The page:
I was on flightaware about a week ago and i accidentally found 787 without a tail number flying. It turns out to be Boeing’s 5th 787. I noticed it’s been making some really weird flights in the past 2 weeks, whether its a 8 hour circle around KBFI or flying into the middle of no where. Why would Boeing be testing the 787 so late? looking at the graphs, I can clearly tell that the crew tested multiple stalls, etc. Would someone like to take a look just look up BOE5 on flightaware and see for yourself
It may not be actual stalls, the radar reported ground speeds in the US and Canada tend to dip when turning.
Any number of reasons. Flight software mod testing? Something changed aerodynamically that might show up on new (and old) birds? Something for the -9 or -10? The list goes on and on…
FlightAware is registering BOE5 as a Boeing 737-800 - um, last I checked, that isn’t a 787 Dreamliner…
BOE5 was both a 788 and a 738 on 10 July 2013.
Don’t confuse tail number and flight ID - BOE5 is a flight ID. The tail number, for USA registered aircraft, is a 3 to 5 alphanumeric string.
Boeing tests all aircraft prior to their delivery to customers so it’s not unusual to have an established aircraft (e.g. 737) perform multiple stalls prior to delivery.
I think they use the last couple digits of the line number as the flight number, so any time a 737 comes out XXnn005 it will fly as BOE5.
I was a flight test engineer at Boeing starting in Feb 79, was Test Director on the #4 767 and several others (including “Spirit of Delta” which resides at the DL museum in ATL) from Dec 81 thru Sep 82
they actually use what is called the Tab (Tabulation) Number … each model has a unique first letter (as I recall, major production variants get unique second letters), and customer orders are assigned blocks of numbers … here’s what I remember
727-200 is Q (the 727-100 was E followed by four numbers)
737-200 is P
747 is R (the #1 jet at the Museum of Flight is RA001)
757-200 is N
767-200 is V
777-200 is W
787 is Z
UA was the launch customer for the 767-200 with an order for 19 jets; they were Tab Numbers VA002-VA020 (again, the #1 jet was VA001)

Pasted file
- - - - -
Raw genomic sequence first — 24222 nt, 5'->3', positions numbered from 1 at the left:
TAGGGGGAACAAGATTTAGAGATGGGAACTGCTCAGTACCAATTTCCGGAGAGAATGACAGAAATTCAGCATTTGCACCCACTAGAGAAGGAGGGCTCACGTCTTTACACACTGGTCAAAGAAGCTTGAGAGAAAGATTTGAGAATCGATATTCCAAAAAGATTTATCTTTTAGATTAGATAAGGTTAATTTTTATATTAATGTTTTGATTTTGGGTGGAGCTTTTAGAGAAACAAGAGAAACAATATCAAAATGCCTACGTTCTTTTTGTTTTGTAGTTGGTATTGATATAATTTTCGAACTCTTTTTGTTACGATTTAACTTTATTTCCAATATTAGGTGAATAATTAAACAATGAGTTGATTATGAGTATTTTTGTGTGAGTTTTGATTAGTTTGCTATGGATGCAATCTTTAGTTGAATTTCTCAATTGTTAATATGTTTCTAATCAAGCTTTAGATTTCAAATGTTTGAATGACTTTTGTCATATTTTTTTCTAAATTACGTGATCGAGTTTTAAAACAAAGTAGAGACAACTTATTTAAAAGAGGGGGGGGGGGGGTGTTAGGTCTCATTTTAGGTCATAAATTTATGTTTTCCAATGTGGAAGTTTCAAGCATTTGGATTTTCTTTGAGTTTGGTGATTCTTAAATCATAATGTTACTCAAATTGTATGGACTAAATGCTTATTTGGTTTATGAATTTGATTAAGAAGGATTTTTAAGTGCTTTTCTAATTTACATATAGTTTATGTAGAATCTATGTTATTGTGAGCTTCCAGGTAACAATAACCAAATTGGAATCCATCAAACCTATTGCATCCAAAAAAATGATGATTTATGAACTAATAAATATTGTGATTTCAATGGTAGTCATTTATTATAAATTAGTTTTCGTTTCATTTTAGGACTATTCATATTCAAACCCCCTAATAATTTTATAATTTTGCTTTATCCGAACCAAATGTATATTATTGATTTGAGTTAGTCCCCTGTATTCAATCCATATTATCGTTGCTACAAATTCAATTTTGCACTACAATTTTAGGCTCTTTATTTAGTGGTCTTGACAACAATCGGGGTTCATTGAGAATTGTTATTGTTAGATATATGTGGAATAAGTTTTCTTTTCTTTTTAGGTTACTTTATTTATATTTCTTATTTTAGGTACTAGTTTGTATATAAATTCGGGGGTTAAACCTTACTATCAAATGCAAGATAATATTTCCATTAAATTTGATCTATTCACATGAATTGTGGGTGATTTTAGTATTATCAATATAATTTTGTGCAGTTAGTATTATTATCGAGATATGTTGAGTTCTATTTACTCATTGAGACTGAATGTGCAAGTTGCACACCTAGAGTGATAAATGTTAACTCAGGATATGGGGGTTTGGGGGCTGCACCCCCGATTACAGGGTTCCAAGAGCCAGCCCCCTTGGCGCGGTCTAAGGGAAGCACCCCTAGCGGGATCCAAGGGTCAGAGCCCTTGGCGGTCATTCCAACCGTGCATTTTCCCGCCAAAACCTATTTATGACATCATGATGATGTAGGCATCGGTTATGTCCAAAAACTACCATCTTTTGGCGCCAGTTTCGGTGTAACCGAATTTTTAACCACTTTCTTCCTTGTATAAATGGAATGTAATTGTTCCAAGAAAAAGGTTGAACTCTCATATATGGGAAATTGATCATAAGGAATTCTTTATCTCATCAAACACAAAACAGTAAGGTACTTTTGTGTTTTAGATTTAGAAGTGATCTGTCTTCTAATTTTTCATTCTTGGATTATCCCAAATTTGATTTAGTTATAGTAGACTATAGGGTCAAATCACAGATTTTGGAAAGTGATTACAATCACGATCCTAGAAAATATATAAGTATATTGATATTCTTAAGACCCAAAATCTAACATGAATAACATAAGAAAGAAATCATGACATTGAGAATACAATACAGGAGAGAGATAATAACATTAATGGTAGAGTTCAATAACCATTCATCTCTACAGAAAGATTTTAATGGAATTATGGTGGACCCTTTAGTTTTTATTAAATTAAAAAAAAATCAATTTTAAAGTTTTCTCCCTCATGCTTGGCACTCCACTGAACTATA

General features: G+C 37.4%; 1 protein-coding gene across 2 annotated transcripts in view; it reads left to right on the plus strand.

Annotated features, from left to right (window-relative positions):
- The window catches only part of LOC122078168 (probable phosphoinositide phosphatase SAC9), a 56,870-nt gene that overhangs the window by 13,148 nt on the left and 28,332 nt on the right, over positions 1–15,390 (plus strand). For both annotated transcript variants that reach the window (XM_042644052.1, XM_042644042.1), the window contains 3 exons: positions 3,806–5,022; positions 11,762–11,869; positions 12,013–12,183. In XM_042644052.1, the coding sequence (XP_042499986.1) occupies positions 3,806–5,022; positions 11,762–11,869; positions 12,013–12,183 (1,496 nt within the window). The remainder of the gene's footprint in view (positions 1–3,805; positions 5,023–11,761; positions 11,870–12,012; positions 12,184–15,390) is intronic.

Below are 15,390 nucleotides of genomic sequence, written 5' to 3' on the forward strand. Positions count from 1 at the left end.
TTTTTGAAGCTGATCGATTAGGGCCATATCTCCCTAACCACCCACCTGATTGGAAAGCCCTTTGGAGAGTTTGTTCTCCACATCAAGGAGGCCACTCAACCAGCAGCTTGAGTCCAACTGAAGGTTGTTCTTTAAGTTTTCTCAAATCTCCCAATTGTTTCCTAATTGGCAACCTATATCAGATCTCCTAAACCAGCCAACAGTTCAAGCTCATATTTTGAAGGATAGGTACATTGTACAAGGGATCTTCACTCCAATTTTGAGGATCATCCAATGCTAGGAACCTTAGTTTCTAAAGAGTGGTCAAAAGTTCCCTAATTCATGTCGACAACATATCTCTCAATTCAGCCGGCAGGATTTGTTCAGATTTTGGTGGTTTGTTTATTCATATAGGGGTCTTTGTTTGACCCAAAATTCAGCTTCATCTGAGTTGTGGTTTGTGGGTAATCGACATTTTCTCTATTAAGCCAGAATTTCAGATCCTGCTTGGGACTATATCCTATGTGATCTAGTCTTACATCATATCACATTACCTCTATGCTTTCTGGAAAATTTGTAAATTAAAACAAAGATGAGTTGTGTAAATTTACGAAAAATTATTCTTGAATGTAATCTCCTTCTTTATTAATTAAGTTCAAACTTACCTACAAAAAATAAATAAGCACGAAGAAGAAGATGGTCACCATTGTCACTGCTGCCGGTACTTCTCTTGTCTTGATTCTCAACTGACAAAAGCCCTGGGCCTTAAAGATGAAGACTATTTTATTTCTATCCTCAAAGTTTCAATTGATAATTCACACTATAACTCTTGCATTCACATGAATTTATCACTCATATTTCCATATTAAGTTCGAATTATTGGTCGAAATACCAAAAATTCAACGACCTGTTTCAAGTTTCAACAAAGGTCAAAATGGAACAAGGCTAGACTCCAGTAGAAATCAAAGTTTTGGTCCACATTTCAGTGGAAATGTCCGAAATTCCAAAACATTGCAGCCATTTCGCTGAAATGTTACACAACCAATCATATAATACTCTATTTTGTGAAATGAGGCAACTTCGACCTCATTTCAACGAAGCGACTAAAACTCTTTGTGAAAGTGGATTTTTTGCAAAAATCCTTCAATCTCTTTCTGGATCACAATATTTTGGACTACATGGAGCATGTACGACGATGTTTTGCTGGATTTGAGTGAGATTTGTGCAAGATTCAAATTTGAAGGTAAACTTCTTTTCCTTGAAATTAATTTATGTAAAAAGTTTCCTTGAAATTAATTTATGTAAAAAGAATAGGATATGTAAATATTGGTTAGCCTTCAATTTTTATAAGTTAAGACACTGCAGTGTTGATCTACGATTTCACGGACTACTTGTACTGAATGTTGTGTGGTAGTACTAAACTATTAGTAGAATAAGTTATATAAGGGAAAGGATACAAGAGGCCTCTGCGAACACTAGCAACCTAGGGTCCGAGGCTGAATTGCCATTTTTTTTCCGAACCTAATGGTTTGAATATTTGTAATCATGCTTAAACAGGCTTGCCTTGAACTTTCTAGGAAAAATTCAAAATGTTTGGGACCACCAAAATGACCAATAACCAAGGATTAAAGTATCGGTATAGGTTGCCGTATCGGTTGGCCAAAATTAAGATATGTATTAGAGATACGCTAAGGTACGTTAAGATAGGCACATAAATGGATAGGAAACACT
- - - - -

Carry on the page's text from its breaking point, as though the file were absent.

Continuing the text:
DL was the second customer and had Tab Numbers VA301-VA315 for their -200s
other early 767-200 customers were AA and TW; their blocks started at VA501 and VA801 (not sure which was which)
when VA004 was on a test flight we would use “Boeing 004” as our call sign … if the #4 757 (NA004) was going to be in the air before we landed, they would typically use “Boeing 574” or something similar … on occasion there were two production jets with the same block numbers but different tabs (for example, 737s with Tab Numbers PH478 and PN478 – these may or may not be real; one might be a -700 and the other a -900); one would file with the Tab Number and the other would likely use its production line number … note that the Tabulation Blocks are irrespective of production line number, since customers typically take delivery of a block of jets over several years; I seem to recall that they are assigned in increments of 10 (and “in bulk” for many orders, particularly if the customer includes options), so not all Tab Numbers in a Tab Block may actually be produced
the #1 jets typically used the model number as their call sign (e.g., “Boeing 747” and “Boeing 767”)
here are some examples of downstream Tab Blocks:
NW was the launch customer for the P&W JT9D-7Q engine on the 747-200; their first jet was RD251 and the call sign throughout the certification flight test program was "Boeing 251"
the four 767-200s converted to AWACS for Japan were VF181-VF184
the first in the block of 20 British Airways 737-200s delivered around 1980 was PK731; it required a rather extensive flight test program for CAA certification and was known as “Boeing 731” for most of that period
the 747SPs were tabbed RG and RH; the two that were delivered to TWA were RG191 and RG192
I think the first 767-300 was VN001